How does SCRUM answer the usual questions – “what, when, and how much?”

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Clients are often reluctant to contracting SCRUM-based projects due to some difficulties associated with top-down definition of a binding cost and deadline for the delivery. However, in fact, SCRUM can help smooth project delivery and reduce the risks directly associated with the Waterfall approach. One cannot ignore the question regarding cost and delivery time. When considering the implementation of a project in SCRUM you need to change your perspective. In this case, the most important questions are not: what, when and how much, but what value can I deliver to my company in the shortest possible time. In SCRUM the work is planned in such a way that already after the first Sprint (2-4 weeks) the Client gets a working part of the solution, e.g. a selected module or process. Practically, this means that with each subsequent Sprint the Client has the opportunity to review the product, and adjust his expectations concerning further work. These modifications are based not on complex documentation, but on a fragment of working software.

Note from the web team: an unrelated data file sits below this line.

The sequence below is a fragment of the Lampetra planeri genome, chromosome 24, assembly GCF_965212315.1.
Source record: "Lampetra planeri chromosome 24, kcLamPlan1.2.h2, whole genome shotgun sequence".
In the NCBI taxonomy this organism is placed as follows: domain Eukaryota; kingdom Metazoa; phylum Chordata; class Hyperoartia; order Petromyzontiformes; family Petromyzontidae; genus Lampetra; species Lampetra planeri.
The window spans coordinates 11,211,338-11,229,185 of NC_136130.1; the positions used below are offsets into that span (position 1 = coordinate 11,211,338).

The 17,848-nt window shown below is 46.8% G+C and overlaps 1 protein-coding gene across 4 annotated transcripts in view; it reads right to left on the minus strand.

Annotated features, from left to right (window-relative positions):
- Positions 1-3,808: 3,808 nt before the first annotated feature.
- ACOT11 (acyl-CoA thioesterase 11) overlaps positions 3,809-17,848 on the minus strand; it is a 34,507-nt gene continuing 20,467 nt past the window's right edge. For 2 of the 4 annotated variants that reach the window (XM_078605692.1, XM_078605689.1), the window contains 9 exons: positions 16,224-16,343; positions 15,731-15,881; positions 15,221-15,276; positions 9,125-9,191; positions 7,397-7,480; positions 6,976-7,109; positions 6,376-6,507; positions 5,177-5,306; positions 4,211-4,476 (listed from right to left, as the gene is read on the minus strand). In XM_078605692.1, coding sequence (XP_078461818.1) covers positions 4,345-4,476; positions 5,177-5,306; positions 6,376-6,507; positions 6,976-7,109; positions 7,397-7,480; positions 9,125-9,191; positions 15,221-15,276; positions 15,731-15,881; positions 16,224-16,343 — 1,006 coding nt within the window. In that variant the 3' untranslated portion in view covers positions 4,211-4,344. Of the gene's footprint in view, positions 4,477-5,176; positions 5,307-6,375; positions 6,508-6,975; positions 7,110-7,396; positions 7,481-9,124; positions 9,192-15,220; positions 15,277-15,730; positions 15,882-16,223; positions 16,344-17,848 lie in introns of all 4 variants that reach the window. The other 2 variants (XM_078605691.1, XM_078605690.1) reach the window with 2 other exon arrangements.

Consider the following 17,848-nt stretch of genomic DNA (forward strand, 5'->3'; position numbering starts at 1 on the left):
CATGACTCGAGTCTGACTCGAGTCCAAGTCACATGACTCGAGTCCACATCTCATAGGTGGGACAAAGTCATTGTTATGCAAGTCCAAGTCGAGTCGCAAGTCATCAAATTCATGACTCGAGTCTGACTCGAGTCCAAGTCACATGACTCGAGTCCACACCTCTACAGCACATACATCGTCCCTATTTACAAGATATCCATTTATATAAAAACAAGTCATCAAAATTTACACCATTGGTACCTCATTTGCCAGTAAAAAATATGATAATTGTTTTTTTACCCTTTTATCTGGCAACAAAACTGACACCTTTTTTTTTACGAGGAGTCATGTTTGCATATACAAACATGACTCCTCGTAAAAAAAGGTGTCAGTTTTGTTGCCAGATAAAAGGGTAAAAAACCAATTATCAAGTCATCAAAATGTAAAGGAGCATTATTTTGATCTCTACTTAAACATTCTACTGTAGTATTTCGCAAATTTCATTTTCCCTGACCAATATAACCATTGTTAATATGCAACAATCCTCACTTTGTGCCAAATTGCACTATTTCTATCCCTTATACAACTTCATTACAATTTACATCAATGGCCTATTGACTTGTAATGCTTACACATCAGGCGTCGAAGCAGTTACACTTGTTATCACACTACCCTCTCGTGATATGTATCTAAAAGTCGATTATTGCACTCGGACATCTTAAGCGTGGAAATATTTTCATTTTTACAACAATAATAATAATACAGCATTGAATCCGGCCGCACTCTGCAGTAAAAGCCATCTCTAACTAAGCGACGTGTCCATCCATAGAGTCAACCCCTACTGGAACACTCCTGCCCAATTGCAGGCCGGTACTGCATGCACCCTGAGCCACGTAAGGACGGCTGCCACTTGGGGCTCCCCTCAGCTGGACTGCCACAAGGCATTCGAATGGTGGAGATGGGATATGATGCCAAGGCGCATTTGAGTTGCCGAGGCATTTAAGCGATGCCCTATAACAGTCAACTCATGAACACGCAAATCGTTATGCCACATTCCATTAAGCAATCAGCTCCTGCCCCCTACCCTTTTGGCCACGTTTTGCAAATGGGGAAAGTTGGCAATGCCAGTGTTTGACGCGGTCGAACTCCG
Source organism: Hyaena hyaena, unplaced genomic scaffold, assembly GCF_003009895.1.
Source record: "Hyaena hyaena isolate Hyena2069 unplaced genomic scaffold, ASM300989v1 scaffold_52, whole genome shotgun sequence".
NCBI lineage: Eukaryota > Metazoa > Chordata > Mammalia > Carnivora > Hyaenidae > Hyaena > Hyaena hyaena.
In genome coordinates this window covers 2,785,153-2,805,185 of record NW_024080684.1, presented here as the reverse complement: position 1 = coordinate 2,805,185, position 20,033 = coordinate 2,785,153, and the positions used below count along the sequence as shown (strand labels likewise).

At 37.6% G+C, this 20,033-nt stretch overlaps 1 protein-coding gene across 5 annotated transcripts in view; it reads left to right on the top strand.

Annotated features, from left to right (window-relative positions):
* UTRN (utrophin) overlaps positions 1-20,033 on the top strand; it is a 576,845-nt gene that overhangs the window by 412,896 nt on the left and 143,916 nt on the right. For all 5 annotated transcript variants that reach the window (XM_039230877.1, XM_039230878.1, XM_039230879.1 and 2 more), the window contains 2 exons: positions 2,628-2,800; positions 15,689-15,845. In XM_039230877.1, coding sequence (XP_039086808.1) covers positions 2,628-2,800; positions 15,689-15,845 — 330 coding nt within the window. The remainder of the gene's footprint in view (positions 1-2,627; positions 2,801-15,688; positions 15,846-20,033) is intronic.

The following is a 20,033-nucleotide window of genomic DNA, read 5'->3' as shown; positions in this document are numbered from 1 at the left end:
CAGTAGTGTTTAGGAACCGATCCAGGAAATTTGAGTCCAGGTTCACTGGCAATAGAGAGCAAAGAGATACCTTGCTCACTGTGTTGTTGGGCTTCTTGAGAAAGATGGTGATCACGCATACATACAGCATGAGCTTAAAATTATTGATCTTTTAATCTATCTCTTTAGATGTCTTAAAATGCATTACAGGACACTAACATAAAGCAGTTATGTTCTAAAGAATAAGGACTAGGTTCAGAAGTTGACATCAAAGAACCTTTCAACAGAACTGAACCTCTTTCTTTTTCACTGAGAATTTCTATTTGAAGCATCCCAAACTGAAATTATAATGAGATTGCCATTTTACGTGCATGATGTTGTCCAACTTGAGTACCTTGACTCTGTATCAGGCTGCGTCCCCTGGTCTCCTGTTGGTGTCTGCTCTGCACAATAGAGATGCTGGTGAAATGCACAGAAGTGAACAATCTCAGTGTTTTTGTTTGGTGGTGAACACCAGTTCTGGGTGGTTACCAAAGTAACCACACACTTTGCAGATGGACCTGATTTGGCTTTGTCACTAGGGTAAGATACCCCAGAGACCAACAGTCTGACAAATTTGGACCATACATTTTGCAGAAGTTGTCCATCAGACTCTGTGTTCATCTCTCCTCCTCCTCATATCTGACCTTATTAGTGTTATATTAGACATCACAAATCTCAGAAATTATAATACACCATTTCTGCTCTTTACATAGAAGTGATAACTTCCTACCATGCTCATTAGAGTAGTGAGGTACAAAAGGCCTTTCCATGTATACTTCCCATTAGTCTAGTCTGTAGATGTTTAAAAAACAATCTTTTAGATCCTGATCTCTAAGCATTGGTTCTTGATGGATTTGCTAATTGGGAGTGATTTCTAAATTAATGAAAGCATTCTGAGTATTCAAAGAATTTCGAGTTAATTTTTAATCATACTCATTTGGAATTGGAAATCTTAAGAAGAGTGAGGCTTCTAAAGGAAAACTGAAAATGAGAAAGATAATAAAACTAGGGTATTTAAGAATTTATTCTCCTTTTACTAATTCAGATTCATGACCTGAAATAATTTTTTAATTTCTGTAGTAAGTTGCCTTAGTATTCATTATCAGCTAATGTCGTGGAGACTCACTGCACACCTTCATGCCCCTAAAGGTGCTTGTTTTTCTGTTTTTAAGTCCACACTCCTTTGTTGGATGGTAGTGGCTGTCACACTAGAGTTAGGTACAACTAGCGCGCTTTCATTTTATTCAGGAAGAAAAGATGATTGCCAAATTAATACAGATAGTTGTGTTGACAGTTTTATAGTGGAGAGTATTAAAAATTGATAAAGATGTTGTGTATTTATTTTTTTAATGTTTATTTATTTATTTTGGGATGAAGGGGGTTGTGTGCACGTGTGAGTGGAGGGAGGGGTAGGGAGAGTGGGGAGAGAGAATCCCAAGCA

In the case of SCRUM projects, the supplier usually offers the team that has the competences to perform the work related to the implementation ahead. The team and the project are initially calibrated taking into account parameters such as the size of the team (how many people in specific roles) and the number of Sprints. In the context of this approach, the questions what, when and how much can be answered as follows:


  • “What?” It is assumed that the Client’s initial requirements are met and the project team is sized under this assumption. However, in this approach, it is perfectly acceptable to change the initial scope of work. In the end, the Team may deliver different scope of work than assumed of course if the Client expresses such a business need during the project execution. This ensures that the product meets the Client’s real needs and brings real value to their organisation.
  • “When?” The SCRUM Team delivers software in an incremental form with the assumption that after each Sprint lasting 2-4 weeks the Client receives specific functionalities that can be put into production. The Product Owner determines whether the set of functionalities constituting the sum of increments made in the previous Sprints is consistent with his expectations and whether the project can be considered complete.
  • “How much?” This question is much easier to answer than the two above. The cost of a SCRUM project is the number of planned sprints multiplied by a predefined Sprint cost. Sprint cost is the result of multiplying the number of Man Days (MD) in a Sprint, by the cost per MD of each team member.

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